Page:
4. Kuleba calls on neighbors not to hold Ukrainian grain export hostage to domestic politics, Ukrinform reports. “Ukraine will fight to ensure that there are no restrictions on the export of its grain to the EU. Minister of Foreign Affairs of Ukraine Dmytro Kuleba said this during a press conference with his Czech counterpart Jan Lipavský in Prague on Monday, an Ukrinform correspondent reports. The Minister reminded: the restrictions are expected to be lifted on September 15, their validity period will end. However, the voices of a group of neighboring countries are being heard: if it comes to that, they will introduce their own national restrictions. We are absolutely and categorically against this, the Ukrainian politician emphasized. He explained that such a step would violate the principles of the internal market, it would contradict the EU-Ukraine Association Agreement and, above all, this step was against the principle of EU solidarity on which this organization is based. Kuleba called on the relevant countries not to hold the issue of grain export hostage to the processes of their domestic politics.”

Assessment

  1. On the War

The Institute for the Study of War has made the following assessment as of Monday 28 August:

Et bilde som inneholder tekst, kart, atlas, Font

Automatisk generert beskrivelse (quote) Russian forces attacked Ukrainian positions on the Kupiansk-Svatove line on August 28, and reportedly made limited localized advances on the frontline. A Russian milblogger claimed that Russian forces seized two Ukrainian positions in the Synkivka-Petropavlivka area (9km northeast and 6km east of Kupiansk, respectively). A Russian news aggregator claimed that Russian forces are continuing to clear positions near Synkivka and Petropavlivka, and are advancing in the Kupiansk direction. The Russian Ministry of Defense (MoD) similarly claimed that elements of the Russian Western Grouping of Forces seized an unspecified Ukrainian position in the Kupiansk direction. A Kremlin-affiliated milblogger claimed that Russian forces are exerting pressure on Ukrainian forces near Synkivka and Petropavlivka, but observed that Russian forces are unlikely to break through Ukrainian defenses in the near term. The milblogger added that swampy terrain and continuous minefields in the Kupiansk direction create serious problems for Russian advances in this area. Ukrainian Deputy Defense Minister Hanna Maliar reported that Russian forces are mining positions along Belgorod Oblast’s border with Ukraine and are continuing to look for weak spots in Ukrainian defenses. Ukrainian Eastern Group of Forces Spokesperson Ilya Yevlash stated that 45,000 Russian personnel are currently operating in the Kupiansk direction.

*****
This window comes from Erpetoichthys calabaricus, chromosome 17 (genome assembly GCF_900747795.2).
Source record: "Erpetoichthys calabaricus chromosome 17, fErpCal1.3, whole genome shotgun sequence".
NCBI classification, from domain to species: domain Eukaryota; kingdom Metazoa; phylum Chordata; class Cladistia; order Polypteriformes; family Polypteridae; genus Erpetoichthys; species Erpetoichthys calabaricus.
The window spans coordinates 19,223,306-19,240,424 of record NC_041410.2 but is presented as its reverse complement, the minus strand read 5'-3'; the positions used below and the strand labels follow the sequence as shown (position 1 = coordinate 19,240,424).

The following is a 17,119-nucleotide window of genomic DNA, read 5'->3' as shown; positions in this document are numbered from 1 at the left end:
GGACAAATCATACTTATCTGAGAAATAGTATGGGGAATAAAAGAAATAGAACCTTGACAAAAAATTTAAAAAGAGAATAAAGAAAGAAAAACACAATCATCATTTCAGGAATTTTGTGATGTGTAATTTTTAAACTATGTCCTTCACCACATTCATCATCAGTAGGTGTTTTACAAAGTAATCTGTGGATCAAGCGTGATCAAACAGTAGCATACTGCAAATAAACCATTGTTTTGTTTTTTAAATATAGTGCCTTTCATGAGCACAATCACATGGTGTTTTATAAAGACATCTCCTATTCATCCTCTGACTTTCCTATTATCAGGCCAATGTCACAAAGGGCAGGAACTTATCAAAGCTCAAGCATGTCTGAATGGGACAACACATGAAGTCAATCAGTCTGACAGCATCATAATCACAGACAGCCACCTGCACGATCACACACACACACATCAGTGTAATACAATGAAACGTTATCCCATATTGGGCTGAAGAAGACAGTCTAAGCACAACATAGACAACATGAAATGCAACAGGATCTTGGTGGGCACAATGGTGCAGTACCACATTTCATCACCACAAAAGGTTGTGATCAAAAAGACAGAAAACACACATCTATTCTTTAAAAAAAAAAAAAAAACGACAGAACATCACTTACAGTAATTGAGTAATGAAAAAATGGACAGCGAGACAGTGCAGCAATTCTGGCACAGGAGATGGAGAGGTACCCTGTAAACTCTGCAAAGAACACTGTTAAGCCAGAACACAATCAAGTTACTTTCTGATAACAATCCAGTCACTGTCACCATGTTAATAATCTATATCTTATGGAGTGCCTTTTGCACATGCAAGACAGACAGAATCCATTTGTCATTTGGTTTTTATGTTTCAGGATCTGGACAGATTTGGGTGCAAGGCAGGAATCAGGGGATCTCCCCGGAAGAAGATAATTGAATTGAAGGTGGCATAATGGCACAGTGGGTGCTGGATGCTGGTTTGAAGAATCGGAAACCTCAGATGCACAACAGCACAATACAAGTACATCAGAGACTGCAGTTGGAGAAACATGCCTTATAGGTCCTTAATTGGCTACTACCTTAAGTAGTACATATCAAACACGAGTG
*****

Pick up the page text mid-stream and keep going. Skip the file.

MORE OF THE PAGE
Russian forces continued to concentrate their offensive efforts on the Svatove-Kreminna line on August 28 but did not make any advances. The Ukrainian General Staff reported that Ukrainian forces repelled a Russian attack on Novoyehorivka (15km southwest of Svatove). Maliar noted that Russian forces are continuing unsuccessful offensive operations southwest of Kreminna, near Bilohorivka (13km south of Kremina), in the Serebryanske forest area (south of Kreminna), and near Vesele (31km southwest of Kreminna). Russian sources also claimed that Russian forces attacked near Bilohorivka, Novoyehorivka, and the Serebryanske forest area – with one Kremlin-affiliated milblogger specifying that Russian forces did not advance near Novoyehorivka. The Kremlin-affiliated milblogger claimed that Russian forces are attacking Novoyehorivka and Bilohorivka to sever Ukrainian ground lines of communication (GLOCs) in Borova (35km west of Svatove) and Siversk (18km southwest of Kreminna), respectively. Maliar stated that Russian forces are preparing to regroup forces in the Lyman direction (west of Kreminna) and are trying to use the most professional Russian Airborne (VDV) Assault units on the Luhansk Oblast frontline in order to draw Ukrainian forces from the Bakhmut direction. Yevlash stated that 48,000 Russian personnel are currently operating in the Lyman direction, and Russian milbloggers reiterated Yevlash’s report noting that there are 110,000 Russian troops along the entire Kupiansk-Svatove-Kreminna frontline. A Kremlin-affiliated milblogger also indicated that elements of the BARS-12 (Russian Combat Reserve) unit are operating south of Kreminna in the Siversk salient.